Citizenship Award winner Steve Lutkinhoff ’71 demonstrated continued dedication to underserved families in the community.
Submitted by Samantha Kleier ’22 and Judy Crist
In fall 2019, Steve Lutkenhoff ’71 was awarded the Citizenship Award from the Thomas More Alumni Association. Steve received this award for his dedication first as a volunteer and then a leader with the Housing Opportunities of Northern Kentucky (HONK), a nonprofit Community Housing Development Organization making affordable housing available to low income families. We caught up with Steve on a Tuesday afternoon to find out a little bit more about his time at Thomas More and with HONK.
Steve graduated from Thomas More in 1971, after the campus in Crestview Hills was opened, but most of his college years were spent in Covington in the old Villa Madonna College buildings. Steve said, “We never did get out to the campus (in Crestview Hills) full time because I was a biology major and the labs weren’t ready yet. All the sciences were downtown. For the first two years, I was in multiple buildings; for example, chemistry was over the firehouse and I remember taking an English class over the funeral parlor.” He would have preferred to pursue a career in carpentry, like his father and grandfather, but his parents (in particular his mother) influenced him to get involved in the sciences. Starting when he was 15, Steve went to work in hospitals and attended Thomas More with the intention of going to medical school. He kept busy throughout college, working the night call in the hospital as a lab tech, doing most of his studying there. Steve was one of the original students who worked at the Biology Field Station and remembers being greatly influenced by Sister Mary Lawrence, whom he spent most of his time with at the Station. “She gave me a hard time and for that I am now thankful. I was surprised at how much attention I got from her. Maybe she gave it to everybody, but I do remember her pushing me; giving me direction,” he explained.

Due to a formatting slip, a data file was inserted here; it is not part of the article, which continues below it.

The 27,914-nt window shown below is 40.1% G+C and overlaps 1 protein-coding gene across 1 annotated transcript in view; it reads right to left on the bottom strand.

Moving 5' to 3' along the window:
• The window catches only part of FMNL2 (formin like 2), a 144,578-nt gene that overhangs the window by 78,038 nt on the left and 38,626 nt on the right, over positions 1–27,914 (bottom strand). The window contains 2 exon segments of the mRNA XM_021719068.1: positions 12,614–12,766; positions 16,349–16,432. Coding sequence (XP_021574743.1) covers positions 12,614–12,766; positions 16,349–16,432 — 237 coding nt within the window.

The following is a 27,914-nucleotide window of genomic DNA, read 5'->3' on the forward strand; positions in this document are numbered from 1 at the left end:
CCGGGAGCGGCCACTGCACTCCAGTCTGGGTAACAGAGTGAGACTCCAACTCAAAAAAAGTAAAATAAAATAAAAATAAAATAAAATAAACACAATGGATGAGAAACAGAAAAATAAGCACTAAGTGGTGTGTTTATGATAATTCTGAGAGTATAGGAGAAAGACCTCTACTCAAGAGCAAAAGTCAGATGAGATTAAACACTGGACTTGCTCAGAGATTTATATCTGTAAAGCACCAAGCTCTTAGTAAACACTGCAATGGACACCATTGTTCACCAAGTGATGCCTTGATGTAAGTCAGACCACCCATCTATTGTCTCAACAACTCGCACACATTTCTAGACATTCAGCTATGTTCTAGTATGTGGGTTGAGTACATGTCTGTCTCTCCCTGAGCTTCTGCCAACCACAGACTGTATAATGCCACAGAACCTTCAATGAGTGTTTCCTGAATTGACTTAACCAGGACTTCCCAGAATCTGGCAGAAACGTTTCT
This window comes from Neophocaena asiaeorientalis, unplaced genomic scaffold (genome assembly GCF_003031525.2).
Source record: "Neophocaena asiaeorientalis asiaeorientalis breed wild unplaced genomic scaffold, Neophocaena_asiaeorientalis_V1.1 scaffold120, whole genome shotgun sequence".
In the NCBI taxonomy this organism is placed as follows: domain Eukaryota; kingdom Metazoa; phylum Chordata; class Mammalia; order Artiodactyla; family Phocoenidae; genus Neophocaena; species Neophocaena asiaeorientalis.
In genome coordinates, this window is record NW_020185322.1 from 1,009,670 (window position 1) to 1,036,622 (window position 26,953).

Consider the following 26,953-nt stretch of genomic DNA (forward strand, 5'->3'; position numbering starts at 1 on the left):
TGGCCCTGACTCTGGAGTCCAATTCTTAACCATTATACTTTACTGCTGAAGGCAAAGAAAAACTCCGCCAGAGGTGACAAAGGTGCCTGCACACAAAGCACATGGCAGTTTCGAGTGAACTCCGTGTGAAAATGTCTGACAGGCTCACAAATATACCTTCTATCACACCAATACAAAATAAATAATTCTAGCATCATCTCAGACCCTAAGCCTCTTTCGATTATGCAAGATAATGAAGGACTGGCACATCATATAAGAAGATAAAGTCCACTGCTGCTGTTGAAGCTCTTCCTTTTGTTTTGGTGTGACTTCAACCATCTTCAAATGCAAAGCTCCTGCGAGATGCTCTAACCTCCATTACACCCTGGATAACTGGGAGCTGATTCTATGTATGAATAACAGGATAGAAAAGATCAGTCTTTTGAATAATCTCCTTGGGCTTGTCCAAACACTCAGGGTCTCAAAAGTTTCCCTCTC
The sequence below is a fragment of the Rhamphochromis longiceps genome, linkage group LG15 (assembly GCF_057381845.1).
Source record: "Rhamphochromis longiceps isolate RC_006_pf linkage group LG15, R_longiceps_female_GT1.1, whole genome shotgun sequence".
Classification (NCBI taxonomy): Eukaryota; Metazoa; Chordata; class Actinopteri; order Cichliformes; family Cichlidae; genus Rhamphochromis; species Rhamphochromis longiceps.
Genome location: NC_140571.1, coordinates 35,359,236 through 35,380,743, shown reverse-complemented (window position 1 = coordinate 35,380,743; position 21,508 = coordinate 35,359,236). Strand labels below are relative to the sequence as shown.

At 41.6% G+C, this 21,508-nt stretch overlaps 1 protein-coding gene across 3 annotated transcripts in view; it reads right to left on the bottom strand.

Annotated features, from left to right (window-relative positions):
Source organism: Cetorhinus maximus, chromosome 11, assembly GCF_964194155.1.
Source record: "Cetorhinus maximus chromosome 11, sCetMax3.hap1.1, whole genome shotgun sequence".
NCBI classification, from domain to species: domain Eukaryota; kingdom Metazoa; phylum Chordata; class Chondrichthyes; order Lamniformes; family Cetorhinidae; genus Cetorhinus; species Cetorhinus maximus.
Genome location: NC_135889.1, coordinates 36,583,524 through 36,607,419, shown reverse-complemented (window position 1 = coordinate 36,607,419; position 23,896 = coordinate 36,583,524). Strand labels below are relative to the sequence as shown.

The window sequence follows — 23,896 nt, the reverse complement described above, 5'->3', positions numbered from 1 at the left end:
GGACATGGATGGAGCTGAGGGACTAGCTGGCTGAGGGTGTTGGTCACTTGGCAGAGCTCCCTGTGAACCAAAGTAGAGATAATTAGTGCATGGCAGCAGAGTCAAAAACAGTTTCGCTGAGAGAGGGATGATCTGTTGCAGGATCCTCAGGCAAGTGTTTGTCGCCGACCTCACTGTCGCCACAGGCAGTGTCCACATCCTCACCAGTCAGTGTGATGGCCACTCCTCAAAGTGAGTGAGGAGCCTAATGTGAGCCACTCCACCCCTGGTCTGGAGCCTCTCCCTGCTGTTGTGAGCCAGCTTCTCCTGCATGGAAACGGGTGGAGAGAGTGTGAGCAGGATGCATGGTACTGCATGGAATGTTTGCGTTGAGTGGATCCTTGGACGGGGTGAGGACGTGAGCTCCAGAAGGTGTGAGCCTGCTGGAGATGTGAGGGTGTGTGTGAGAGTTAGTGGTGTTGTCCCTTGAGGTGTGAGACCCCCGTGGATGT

Because of his busy work and school schedule, social life was not a priority, although Steve did find time to be president of his fraternity in 1970 and made the Dean’s List in 1971. In December of his senior year, Steve married Marlene and became busy with family life. She quickly became his most supportive advocate during their 50 years of marraige. Choosing not to go to medical school, he continued to work in the hospital until two years after graduation when Steve took a job at the Environment Protection Agency (EPA). He had a very successful career with the EPA, retiring in 2004 at the age of 55.
While pursuing his professional career and an active family life, Steve volunteered. “I worked for Habitat for Humanity before HONK, as a volunteer one Saturday a month for a couple years. Father (Jack) Goeke (he was our parish priest at St. Catherine’s a little while) asked if me, and if I could find somebody else, would help do some work for a family. This was before HONK. We did odd jobs, little repairs, for about a year before HONK was formed.” In addition to his wifw, parents, and Sister Laurence, Steve gives Fathers John (Jack) Goeke and Herman Kamlage credit for the significant influence they had on him while volunteering and working at HONK. “Many people touched my life. One person is not with us anymore, that is Fr. Herman Kamlage. He was a retired diocesan priest that cooked at HONK every Wednesday. Looking back at the time I spent with him, it was so indirect – I didn’t even know I was being mentored. And then Fr. Jack Goeke, I don’t have enough words to say about him. I would attribute where I am today and how I feel today about life and faith to Fr. Goeke.”